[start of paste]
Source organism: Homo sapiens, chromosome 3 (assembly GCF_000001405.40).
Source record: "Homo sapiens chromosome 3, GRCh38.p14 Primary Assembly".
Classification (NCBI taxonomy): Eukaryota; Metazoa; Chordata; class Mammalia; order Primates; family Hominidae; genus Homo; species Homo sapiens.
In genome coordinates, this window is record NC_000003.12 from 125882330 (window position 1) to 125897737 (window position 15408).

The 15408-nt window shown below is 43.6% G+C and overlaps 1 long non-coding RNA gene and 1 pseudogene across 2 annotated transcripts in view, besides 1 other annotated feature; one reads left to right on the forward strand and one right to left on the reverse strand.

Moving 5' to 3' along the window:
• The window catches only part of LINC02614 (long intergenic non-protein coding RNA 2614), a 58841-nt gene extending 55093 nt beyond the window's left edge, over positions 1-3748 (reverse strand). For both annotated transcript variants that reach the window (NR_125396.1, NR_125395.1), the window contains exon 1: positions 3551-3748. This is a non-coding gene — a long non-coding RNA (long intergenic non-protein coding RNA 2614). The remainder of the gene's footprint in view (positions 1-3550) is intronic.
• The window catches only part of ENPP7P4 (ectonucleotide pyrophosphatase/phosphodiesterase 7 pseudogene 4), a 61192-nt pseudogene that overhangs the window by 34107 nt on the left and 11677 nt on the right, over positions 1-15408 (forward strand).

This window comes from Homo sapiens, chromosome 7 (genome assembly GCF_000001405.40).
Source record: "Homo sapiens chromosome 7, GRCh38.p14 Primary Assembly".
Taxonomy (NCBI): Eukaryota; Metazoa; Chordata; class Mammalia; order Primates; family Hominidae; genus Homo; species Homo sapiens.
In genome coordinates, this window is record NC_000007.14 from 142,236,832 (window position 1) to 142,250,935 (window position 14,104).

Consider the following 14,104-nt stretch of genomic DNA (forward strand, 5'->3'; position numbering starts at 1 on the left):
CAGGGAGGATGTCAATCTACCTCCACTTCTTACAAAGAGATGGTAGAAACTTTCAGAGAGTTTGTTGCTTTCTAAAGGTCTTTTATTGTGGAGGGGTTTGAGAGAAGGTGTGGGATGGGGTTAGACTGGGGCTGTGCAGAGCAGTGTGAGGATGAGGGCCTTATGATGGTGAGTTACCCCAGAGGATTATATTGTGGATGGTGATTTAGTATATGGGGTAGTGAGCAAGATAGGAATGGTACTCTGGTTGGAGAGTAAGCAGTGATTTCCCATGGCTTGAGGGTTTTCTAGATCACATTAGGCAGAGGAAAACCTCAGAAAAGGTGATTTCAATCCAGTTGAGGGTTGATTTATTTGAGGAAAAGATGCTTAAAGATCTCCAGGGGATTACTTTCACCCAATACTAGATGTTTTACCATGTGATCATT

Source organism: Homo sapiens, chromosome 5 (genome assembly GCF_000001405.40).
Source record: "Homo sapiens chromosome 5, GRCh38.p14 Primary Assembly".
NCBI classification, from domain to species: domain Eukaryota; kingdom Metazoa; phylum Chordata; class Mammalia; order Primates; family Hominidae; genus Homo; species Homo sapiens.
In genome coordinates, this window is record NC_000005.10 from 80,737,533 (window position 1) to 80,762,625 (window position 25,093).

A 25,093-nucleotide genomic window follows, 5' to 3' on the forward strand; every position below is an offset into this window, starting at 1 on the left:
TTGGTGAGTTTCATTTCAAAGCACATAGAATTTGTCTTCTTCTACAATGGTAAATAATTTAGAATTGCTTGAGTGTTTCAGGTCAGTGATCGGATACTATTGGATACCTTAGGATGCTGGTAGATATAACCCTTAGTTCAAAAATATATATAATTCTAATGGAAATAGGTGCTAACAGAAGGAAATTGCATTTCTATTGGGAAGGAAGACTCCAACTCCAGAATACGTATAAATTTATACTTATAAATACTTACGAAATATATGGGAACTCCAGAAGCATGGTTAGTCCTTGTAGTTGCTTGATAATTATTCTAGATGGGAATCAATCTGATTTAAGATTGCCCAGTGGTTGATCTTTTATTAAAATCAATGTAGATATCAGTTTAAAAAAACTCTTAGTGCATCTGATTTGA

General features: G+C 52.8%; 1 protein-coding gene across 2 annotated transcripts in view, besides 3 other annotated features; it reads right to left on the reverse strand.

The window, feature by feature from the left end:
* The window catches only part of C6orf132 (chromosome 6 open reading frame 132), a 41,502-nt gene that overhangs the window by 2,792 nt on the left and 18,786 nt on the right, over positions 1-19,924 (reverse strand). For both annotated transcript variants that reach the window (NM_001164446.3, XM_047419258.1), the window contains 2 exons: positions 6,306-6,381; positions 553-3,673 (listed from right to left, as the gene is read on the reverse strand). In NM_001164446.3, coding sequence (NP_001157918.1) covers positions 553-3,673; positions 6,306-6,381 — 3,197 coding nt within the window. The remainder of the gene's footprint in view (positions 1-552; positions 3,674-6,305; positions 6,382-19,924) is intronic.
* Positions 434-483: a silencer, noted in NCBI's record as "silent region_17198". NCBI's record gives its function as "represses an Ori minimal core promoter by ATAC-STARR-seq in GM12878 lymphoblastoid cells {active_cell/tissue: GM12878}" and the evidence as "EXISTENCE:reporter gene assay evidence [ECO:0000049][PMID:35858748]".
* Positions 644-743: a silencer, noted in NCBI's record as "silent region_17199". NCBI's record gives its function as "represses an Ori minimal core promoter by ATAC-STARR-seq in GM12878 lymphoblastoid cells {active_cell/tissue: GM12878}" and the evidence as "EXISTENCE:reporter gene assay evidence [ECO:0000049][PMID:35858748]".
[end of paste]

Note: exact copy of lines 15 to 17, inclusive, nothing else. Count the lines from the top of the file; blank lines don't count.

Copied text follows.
Source organism: Homo sapiens, chromosome 5 (genome assembly GCF_000001405.40).
Source record: "Homo sapiens chromosome 5, GRCh38.p14 Primary Assembly".
NCBI classification, from domain to species: domain Eukaryota; kingdom Metazoa; phylum Chordata; class Mammalia; order Primates; family Hominidae; genus Homo; species Homo sapiens.